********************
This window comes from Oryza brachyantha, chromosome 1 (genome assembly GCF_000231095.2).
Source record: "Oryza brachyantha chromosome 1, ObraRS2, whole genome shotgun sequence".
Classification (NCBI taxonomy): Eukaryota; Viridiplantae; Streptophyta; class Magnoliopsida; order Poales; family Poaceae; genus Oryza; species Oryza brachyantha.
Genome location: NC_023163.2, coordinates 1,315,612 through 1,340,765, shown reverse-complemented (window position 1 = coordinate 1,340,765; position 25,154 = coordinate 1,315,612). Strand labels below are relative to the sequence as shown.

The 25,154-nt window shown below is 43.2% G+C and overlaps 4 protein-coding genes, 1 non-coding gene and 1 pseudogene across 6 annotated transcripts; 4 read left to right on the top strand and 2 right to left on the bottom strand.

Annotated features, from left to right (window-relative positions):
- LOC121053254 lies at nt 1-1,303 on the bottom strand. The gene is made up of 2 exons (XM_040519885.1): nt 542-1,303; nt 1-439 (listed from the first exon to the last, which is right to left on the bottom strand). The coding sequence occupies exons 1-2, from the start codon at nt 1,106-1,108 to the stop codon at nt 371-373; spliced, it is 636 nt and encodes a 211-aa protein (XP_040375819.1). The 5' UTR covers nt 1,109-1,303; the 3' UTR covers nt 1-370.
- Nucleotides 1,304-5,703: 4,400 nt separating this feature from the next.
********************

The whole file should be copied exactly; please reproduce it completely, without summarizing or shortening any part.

This window comes from Oryza brachyantha, chromosome 1 (genome assembly GCF_000231095.2).
Source record: "Oryza brachyantha chromosome 1, ObraRS2, whole genome shotgun sequence".
Classification (NCBI taxonomy): Eukaryota; Viridiplantae; Streptophyta; class Magnoliopsida; order Poales; family Poaceae; genus Oryza; species Oryza brachyantha.
Genome location: NC_023163.2, coordinates 1,315,612 through 1,340,765, shown reverse-complemented (window position 1 = coordinate 1,340,765; position 25,154 = coordinate 1,315,612). Strand labels below are relative to the sequence as shown.

The 25,154-nt window shown below is 43.2% G+C and overlaps 4 protein-coding genes, 1 non-coding gene and 1 pseudogene across 6 annotated transcripts; 4 read left to right on the top strand and 2 right to left on the bottom strand.

Annotated features, from left to right (window-relative positions):
- LOC121053254 lies at nt 1-1,303 on the bottom strand. The gene is made up of 2 exons (XM_040519885.1): nt 542-1,303; nt 1-439 (listed from the first exon to the last, which is right to left on the bottom strand). The coding sequence occupies exons 1-2, from the start codon at nt 1,106-1,108 to the stop codon at nt 371-373; spliced, it is 636 nt and encodes a 211-aa protein (XP_040375819.1). The 5' UTR covers nt 1,109-1,303; the 3' UTR covers nt 1-370.
- Nucleotides 1,304-5,703: 4,400 nt separating this feature from the next.